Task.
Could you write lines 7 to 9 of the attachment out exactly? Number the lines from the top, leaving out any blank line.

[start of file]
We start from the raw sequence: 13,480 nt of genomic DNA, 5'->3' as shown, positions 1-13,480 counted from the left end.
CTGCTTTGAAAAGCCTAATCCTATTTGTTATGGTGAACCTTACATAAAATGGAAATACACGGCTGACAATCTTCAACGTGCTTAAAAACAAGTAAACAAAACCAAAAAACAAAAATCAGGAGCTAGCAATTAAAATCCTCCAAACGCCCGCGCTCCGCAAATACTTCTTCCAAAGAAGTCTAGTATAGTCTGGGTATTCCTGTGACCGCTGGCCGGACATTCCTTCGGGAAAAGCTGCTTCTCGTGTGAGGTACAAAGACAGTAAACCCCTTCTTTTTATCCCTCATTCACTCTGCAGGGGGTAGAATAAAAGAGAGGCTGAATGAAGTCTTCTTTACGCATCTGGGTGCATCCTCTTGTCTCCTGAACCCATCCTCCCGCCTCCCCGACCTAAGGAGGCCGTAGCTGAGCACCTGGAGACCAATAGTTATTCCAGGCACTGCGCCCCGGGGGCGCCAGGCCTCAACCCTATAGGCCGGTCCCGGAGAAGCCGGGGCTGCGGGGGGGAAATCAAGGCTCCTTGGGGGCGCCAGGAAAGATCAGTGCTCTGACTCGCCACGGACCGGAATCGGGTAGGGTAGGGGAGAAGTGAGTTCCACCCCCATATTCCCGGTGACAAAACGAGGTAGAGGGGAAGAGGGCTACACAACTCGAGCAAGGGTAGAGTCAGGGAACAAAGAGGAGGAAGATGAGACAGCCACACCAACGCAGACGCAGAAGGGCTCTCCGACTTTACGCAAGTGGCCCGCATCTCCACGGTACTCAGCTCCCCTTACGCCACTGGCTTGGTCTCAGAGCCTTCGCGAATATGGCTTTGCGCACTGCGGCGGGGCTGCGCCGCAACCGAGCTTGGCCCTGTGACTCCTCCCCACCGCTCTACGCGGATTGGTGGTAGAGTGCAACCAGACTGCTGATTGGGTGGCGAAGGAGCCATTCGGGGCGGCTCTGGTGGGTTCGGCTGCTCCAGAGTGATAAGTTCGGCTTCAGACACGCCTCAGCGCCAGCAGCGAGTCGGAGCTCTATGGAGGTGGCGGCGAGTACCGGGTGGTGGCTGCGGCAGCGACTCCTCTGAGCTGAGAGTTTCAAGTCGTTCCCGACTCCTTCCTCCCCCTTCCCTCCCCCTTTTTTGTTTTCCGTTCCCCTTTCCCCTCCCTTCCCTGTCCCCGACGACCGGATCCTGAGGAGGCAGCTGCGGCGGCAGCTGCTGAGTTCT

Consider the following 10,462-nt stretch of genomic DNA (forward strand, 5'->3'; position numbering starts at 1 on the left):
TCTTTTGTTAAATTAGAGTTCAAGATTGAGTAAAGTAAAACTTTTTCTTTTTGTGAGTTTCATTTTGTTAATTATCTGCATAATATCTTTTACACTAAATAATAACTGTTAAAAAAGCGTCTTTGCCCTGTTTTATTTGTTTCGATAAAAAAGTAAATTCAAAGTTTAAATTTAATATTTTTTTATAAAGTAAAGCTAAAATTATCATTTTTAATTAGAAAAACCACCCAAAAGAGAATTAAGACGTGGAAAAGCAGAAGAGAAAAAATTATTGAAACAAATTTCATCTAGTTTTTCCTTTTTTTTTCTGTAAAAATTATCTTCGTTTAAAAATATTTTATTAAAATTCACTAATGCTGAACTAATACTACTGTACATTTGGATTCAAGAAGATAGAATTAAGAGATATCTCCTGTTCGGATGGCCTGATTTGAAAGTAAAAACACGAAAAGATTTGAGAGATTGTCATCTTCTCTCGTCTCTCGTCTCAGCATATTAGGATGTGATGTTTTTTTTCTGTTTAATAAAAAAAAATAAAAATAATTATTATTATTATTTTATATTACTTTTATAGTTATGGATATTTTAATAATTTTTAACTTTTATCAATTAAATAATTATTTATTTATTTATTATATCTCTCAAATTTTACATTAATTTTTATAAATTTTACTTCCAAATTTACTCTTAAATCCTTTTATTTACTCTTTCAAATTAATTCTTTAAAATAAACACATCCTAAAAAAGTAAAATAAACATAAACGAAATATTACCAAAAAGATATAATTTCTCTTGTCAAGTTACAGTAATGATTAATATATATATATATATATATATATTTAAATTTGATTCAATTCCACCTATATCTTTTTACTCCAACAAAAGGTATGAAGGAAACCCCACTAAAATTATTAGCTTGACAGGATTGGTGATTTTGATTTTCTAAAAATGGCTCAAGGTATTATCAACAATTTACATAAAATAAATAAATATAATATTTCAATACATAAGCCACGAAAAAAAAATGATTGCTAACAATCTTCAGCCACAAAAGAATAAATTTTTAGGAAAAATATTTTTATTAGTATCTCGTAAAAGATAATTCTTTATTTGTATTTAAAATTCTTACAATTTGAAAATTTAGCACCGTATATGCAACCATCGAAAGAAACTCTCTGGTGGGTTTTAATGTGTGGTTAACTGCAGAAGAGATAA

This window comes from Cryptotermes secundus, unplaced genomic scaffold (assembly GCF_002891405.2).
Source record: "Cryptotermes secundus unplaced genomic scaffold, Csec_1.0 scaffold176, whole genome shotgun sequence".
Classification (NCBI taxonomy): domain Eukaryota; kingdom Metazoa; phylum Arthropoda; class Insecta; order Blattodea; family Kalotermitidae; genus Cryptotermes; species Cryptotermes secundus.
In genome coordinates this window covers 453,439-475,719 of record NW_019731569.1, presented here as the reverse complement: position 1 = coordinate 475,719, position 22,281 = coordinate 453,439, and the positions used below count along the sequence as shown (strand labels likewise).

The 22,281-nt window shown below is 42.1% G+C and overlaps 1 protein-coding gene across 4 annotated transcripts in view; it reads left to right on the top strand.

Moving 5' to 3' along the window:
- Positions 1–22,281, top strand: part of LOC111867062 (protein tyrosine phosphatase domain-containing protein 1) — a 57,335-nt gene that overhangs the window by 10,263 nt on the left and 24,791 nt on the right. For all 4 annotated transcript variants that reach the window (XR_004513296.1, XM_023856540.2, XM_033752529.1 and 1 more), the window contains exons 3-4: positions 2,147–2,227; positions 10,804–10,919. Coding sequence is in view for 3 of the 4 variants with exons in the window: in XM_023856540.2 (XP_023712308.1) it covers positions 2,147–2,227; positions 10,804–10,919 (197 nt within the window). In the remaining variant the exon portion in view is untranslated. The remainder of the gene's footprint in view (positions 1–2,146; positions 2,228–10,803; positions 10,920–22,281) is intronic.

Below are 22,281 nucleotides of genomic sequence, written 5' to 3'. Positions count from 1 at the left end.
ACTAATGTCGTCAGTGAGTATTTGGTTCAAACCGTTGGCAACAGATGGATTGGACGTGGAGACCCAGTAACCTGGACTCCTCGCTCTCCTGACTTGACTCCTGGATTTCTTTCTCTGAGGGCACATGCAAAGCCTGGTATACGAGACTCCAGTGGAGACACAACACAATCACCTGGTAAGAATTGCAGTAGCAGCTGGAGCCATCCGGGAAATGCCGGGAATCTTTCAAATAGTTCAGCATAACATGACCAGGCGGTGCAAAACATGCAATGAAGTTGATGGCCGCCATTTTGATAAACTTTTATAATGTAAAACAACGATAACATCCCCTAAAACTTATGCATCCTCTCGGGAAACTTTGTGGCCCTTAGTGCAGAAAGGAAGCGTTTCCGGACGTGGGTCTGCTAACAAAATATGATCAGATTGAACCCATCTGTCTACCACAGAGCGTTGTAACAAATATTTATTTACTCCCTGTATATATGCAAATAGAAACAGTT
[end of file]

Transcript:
Classification (NCBI taxonomy): domain Eukaryota; kingdom Metazoa; phylum Arthropoda; class Insecta; order Blattodea; family Kalotermitidae; genus Cryptotermes; species Cryptotermes secundus.
In genome coordinates this window covers 453,439-475,719 of record NW_019731569.1, presented here as the reverse complement: position 1 = coordinate 475,719, position 22,281 = coordinate 453,439, and the positions used below count along the sequence as shown (strand labels likewise).

The 22,281-nt window shown below is 42.1% G+C and overlaps 1 protein-coding gene across 4 annotated transcripts in view; it reads left to right on the top strand.